The Mentor Chapter Sixteen – A note of thanks

May 7, 2023

We are familiar with the idea of exhibitions as places filled mostly with pictures and objects, but sometimes a curator will also place correspondence at the heart of things. The next thing I would like to share with you therefore is a simple note of thanks. I have written this as if it were a letter to my younger self, but it is definitely a letter of thanks and not of advice. Sometimes we are a little too quick to assume we must advise younger people with less experience than ourselves, when in reality we have so much to learn from them too.

Dear Paul,

I am a little sad that you didn’t have this letter when you needed it most, when doubt overwhelmed you and when your confidence poured away. I wish I had been around to sit with you and to tell you that it would be ok. I am sorry I was not there. But you did indeed do ok my friend, and I am proud of how you coped. I see now that you had everything you needed, even then.

You are still with me every day. That feeling of wanting to step away from the crowd, of having a constant anxiety about fitting in, and of believing you have nothing important to say – none of this has changed or got easier. I may have thirty-plus years more experience than you, but the person I am now is still recognisably you. The one certainty of aging is that while we grow older on the outside, we still feel the same on the inside. Some things just don’t change however old and gnarly and apparently wise we become. I will always be you – and grateful for this too.

Whatever insecurities and weaknesses we have, they are ours for a reason; each is a gift and they are all uniquely ours. When we are young our weaknesses and insecurities are something to hide and deny, but if our life is like a canvass, then using all the colours we have been given is essential if we are to create the most meaningful, important and cherished painting, and one that tells our whole story.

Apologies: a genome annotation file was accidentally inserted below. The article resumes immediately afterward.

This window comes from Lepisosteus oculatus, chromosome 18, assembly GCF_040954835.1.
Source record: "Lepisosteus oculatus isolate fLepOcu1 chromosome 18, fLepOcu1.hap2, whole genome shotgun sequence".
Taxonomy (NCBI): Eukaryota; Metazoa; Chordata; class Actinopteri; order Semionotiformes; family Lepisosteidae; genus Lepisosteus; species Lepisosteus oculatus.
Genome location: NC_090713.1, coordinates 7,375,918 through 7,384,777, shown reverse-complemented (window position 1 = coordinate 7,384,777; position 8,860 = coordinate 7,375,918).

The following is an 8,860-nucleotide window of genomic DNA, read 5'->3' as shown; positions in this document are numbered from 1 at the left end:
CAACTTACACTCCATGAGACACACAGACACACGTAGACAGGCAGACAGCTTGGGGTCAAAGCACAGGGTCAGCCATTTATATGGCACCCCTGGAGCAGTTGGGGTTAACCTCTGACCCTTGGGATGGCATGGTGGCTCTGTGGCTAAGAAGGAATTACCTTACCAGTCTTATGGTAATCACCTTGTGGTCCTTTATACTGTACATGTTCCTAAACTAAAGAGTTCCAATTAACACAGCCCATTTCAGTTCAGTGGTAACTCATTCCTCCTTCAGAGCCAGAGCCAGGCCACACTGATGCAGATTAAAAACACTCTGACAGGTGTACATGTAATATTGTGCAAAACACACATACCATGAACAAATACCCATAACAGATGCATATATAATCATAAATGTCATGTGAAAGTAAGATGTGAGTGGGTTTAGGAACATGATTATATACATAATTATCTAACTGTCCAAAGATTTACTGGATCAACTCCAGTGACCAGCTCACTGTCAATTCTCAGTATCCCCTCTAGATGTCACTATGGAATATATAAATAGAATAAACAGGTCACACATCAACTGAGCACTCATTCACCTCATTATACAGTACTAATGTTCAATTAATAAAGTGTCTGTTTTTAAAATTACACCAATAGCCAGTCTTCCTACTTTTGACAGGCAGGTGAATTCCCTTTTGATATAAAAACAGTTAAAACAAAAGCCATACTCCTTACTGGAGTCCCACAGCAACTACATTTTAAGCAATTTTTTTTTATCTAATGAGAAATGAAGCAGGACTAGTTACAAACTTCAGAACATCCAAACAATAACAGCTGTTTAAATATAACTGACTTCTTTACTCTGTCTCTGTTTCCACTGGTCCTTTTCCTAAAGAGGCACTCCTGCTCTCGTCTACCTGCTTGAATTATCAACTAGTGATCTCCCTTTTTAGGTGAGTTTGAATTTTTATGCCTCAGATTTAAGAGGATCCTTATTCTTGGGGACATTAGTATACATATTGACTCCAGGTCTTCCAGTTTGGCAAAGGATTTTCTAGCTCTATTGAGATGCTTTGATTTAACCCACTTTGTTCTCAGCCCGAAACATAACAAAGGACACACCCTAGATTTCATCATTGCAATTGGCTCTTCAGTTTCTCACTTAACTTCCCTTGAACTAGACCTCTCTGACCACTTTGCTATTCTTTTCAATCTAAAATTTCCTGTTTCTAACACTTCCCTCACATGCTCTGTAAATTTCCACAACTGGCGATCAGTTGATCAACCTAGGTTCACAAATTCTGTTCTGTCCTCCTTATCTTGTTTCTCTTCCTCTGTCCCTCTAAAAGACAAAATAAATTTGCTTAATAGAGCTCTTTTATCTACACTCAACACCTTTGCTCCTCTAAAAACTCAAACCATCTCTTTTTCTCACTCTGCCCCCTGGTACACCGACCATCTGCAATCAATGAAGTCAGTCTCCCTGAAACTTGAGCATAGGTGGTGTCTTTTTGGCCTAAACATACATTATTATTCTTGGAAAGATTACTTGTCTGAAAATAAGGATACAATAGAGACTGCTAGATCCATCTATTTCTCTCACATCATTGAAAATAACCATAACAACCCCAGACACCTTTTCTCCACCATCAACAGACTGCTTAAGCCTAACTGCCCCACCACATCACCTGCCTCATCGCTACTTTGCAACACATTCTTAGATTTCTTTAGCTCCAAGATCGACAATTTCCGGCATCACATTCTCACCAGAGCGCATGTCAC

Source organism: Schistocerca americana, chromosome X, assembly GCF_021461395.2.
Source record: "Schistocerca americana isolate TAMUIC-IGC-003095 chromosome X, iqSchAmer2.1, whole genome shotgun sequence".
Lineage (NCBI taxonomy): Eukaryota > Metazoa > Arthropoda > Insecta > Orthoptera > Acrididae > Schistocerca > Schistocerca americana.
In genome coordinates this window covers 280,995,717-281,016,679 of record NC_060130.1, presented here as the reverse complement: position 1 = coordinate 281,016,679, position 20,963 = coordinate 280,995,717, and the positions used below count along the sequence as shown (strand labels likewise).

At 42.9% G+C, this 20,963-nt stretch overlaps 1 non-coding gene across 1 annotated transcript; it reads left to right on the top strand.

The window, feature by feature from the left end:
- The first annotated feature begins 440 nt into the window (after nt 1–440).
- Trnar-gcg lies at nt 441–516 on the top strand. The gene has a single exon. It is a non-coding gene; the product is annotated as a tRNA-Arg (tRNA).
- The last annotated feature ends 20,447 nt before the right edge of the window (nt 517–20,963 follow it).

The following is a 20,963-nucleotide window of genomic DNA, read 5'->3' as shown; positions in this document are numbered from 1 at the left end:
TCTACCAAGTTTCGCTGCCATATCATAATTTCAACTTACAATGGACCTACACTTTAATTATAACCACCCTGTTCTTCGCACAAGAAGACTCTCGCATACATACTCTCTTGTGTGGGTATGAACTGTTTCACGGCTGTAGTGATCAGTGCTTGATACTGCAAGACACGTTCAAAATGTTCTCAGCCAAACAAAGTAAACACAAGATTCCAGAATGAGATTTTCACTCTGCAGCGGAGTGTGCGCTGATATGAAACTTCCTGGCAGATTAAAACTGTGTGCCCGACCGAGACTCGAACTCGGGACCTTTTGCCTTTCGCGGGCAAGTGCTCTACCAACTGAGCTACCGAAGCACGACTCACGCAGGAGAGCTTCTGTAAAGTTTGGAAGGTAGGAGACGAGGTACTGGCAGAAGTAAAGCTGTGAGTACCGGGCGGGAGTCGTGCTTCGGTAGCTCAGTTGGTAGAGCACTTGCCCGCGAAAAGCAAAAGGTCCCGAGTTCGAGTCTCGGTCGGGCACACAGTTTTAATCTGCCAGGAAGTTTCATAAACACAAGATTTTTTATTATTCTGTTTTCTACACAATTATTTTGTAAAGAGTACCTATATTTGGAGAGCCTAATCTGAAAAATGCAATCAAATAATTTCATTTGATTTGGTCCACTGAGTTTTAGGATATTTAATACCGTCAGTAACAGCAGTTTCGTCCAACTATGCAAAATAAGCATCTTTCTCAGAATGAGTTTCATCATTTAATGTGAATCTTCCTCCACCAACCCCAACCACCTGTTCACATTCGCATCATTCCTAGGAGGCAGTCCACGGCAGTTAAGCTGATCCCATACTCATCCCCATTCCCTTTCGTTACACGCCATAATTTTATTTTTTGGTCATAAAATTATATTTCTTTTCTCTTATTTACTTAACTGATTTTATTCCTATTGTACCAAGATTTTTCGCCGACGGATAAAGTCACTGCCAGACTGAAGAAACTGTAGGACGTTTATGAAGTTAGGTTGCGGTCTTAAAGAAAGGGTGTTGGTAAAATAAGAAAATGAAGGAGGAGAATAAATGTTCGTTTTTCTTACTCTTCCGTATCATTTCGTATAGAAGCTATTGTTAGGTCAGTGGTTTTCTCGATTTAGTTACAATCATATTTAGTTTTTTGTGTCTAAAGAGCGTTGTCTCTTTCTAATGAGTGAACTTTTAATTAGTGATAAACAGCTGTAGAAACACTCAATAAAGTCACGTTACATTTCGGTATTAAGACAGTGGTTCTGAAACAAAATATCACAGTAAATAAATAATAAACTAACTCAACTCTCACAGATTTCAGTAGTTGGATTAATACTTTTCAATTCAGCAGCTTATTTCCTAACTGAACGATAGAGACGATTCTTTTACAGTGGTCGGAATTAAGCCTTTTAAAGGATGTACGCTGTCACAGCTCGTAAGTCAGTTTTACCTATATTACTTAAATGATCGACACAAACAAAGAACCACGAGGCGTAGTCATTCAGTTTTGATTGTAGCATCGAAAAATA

You hid your insecurities far too well, but what you were feeling was never something to hide and has become a deep and precious well of empathy and insight to draw on. Our weaknesses and insecurities help us to know how others might feel who are hiding part of themselves too. When we bring that understanding of ourselves out of hiding for others to see, the little miracle that happens is how much easier it is to help friends and colleagues who have not yet learned to value their own insecurities. Perhaps the reality is that there is no such thing as “imposter syndrome”, but perhaps there is such a thing as “pretending-we-don’t-have-imposter-syndrome syndrome”.

However, I do not want this to be one of those letters that simply tells my younger self what I know now that I wish I had known back then. Instead, I want this to be a letter thanks for what you, my younger self, have taught me and still teach me every day.

The first thing, and something I reflect on often, is that you taught me not to stay too long in any role. You moved when it felt right for you to move even when others cautioned you to stay. You moved to learn, to explore and to trust the adventure. A career is a privilege that will be full of gifts and opportunities, and if travel broadens the mind, so a career of changing roles and trying different things, encourages us to learn and grow. Our purpose is to make our difference in our way, and not to unconsciously follow the well-worn path, or worse to dwell in what might become comfortable complacency.